Still Crazy [VHS] 
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Rock band Strange Fruit split up in 1977 after a disastrous concert performance, but twenty-one years later keyboardist Tony (Stephen Rea) is asked to reform the group for a reunion gig. He manages to trace bassist Les (Jimmy Nail), drummer Beano (Timothy Spall), singer Ray (Bill Nighy) and manager Karen (Juliet Aubrey). Guitarist Brian (Bruce Robinson) cannot be found, however, but the group decide to tour without him. Complete with their old roadie, Hughie (Billy Connolly), they set off on a warm-up tour, but it isn't long before the old rivalries come bubbling to the surface.
This gently satirical British comedy chronicles the quixotic reunion of a late, arguably not-so-great and unlamented 70s rock band, Strange Fruit, with a winning mix of humour and poignancy. The "Fruits", as the survivors call themselves without irony, had disbanded after the tragic loss of one member, the mysterious disappearance of another and the aftershocks of internal rivalries, but 20 years later they warily reassemble for a Dutch club tour, a warm-up for a proposed festival appearance. Between that seemingly hare-brained proposal and the fateful festival, director Brian Gibson, working from a sharp script by Dick Clement and Ian LaFrenais, captures the absurdities of middle-aged rockers trying to recapture that lost cockiness.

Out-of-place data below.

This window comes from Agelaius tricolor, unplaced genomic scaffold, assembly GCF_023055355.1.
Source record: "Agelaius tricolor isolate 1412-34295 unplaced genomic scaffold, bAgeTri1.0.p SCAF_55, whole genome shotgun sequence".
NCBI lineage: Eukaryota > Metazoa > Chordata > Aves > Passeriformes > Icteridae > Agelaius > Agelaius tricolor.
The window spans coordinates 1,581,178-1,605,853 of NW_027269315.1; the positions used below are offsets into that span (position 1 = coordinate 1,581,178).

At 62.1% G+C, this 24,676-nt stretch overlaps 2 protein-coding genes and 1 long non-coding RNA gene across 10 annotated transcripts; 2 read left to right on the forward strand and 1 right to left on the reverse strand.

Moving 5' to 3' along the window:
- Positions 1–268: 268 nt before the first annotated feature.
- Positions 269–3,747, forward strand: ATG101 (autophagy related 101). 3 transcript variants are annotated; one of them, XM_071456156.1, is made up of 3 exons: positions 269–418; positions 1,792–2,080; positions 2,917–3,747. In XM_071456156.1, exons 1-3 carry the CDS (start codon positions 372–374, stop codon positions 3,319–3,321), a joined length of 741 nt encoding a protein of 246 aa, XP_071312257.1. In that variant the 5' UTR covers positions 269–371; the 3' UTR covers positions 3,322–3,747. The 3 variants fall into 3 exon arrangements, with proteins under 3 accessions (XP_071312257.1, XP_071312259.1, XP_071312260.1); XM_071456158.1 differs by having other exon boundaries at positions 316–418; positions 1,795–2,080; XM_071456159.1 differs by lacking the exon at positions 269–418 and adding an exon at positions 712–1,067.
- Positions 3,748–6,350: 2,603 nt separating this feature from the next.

Breathing life into the band is a terrific cast, including Stephen Rea, Jimmy Nail, Timothy Spall and Bill Nighy, each managing to juggle deft archetype with believable character traits: Spall's cheerfully crass, flatulent drummer and Nighy's preening, slow-witted lead singer exemplify the approach, grabbing chuckles yet making you actually care about them. Equally impressive is Billy Connolly as the wily roadie, Hughie, at once pragmatic and devoted to his charges. All are well-served by production details and script points that get the group's lost world of late 60s and early 70s rock exactly right, from costuming and stage moves to the long-forgotten bands they name-check--Blodwyn Pig, anybody?
The band's music likewise benefits from inspired insiders, cowriters Mick Jones (Spooky Tooth, Foreigner) and Chris Difford (Squeeze), who hit a nifty combination of bombast (for the silly scenes) and earnestness. When Gibson and his cast risk the story's amiable glow on a darker, more dramatic final act, the music rises to the challenge and the whole project, like its fictional subject, achieves an unexpectedly touching victory. --Sam Sutherland --This text refers to the DVD edition.
Top Customer Reviews
Still Crazy follows the fortunes of a 70s rock group that reforms in 1999 to ‘surf the nostalgia wave’ and attempt to bury their acrimonious past and fulfil their previously unrealised potential.
The band are called Strange Fruit and consist of a clichéd bunch of has-beens that are all scarred by their painful, drug addled break up in the late 70’s.
This could have been a bad film or just an average film with its standard formula but it turns out to be a great film and one that I think may achieve cult status as its popularity grows in the slowburning way that ‘Withnail and I’ and ‘The Shawshank Redemption’ did.